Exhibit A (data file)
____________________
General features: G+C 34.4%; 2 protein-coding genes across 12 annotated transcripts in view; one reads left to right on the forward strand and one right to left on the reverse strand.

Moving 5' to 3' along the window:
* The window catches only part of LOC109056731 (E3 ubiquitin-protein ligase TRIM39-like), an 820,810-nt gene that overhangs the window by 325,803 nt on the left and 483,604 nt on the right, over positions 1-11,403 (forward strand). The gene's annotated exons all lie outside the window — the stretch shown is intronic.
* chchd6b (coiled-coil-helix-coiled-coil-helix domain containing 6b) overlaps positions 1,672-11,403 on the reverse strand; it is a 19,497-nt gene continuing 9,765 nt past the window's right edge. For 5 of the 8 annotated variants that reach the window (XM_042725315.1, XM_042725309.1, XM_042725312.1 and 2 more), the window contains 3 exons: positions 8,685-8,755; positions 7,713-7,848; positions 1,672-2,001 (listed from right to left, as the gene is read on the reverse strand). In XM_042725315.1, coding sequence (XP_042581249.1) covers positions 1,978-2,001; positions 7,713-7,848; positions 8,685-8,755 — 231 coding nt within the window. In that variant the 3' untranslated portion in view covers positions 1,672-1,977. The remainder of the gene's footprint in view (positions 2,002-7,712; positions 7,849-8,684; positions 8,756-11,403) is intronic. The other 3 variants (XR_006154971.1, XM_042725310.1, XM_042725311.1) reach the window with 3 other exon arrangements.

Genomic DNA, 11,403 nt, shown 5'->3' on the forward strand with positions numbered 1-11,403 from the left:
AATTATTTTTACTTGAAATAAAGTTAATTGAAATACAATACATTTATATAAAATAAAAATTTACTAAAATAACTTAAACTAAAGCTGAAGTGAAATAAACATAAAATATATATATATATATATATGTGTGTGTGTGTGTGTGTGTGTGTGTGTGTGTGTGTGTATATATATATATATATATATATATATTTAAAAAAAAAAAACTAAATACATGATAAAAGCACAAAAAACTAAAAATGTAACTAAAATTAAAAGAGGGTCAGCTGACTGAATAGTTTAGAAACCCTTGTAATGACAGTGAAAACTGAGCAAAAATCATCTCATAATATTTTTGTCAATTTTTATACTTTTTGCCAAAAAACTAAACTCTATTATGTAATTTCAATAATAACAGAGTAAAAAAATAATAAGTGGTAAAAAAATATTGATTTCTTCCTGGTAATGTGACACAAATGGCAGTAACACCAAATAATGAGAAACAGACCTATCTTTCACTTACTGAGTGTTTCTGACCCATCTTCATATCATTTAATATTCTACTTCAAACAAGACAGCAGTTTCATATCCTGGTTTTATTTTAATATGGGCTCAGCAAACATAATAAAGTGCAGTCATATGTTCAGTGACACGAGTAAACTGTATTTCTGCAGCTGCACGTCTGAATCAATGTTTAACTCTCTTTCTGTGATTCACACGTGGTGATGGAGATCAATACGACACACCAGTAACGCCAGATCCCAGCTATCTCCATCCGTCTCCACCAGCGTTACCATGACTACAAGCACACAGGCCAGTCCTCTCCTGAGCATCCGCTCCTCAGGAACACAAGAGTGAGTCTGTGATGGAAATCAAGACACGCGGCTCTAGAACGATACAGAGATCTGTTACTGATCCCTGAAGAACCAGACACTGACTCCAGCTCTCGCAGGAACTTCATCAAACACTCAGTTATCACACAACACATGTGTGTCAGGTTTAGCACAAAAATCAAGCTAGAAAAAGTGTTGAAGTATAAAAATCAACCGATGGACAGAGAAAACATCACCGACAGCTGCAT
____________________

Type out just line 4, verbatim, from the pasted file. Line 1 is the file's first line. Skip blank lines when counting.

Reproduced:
* chchd6b (coiled-coil-helix-coiled-coil-helix domain containing 6b) overlaps positions 1,672-11,403 on the reverse strand; it is a 19,497-nt gene continuing 9,765 nt past the window's right edge. For 5 of the 8 annotated variants that reach the window (XM_042725315.1, XM_042725309.1, XM_042725312.1 and 2 more), the window contains 3 exons: positions 8,685-8,755; positions 7,713-7,848; positions 1,672-2,001 (listed from right to left, as the gene is read on the reverse strand). In XM_042725315.1, coding sequence (XP_042581249.1) covers positions 1,978-2,001; positions 7,713-7,848; positions 8,685-8,755 — 231 coding nt within the window. In that variant the 3' untranslated portion in view covers positions 1,672-1,977. The remainder of the gene's footprint in view (positions 2,002-7,712; positions 7,849-8,684; positions 8,756-11,403) is intronic. The other 3 variants (XR_006154971.1, XM_042725310.1, XM_042725311.1) reach the window with 3 other exon arrangements.